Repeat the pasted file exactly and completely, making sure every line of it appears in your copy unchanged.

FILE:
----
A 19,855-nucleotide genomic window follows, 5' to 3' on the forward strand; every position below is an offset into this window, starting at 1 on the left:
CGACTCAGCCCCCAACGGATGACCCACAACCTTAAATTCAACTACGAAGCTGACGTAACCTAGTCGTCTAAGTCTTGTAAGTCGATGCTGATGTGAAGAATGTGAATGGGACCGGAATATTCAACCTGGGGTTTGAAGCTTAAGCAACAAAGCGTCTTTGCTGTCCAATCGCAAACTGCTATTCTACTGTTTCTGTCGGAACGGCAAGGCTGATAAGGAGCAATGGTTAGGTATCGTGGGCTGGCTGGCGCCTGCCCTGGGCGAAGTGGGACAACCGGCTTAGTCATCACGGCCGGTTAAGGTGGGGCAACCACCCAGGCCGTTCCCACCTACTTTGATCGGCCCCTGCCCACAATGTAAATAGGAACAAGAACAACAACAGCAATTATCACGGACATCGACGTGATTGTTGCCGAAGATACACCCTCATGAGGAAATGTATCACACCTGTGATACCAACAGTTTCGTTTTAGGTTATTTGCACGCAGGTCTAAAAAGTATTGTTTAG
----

A 19,855-nucleotide genomic window follows, 5' to 3' on the forward strand; every position below is an offset into this window, starting at 1 on the left:
CGACTCAGCCCCCAACGGATGACCCACAACCTTAAATTCAACTACGAAGCTGACGTAACCTAGTCGTCTAAGTCTTGTAAGTCGATGCTGATGTGAAGAATGTGAATGGGACCGGAATATTCAACCTGGGGTTTGAAGCTTAAGCAACAAAGCGTCTTTGCTGTCCAATCGCAAACTGCTATTCTACTGTTTCTGTCGGAACGGCAAGGCTGATAAGGAGCAATGGTTAGGTATCGTGGGCTGGCTGGCGCCTGCCCTGGGCGAAGTGGGACAACCGGCTTAGTCATCACGGCCGGTTAAGGTGGGGCAACCACCCAGGCCGTTCCCACCTACTTTGATCGGCCCCTGCCCACAATGTAAATAGGAACAAGAACAACAACAGCAATTATCACGGACATCGACGTGATTGTTGCCGAAGATACACCCTCATGAGGAAATGTATCACACCTGTGATACCAACAGTTTCGTTTTAGGTTATTTGCACGCAGGTCTAAAAAGTATTGTTTAG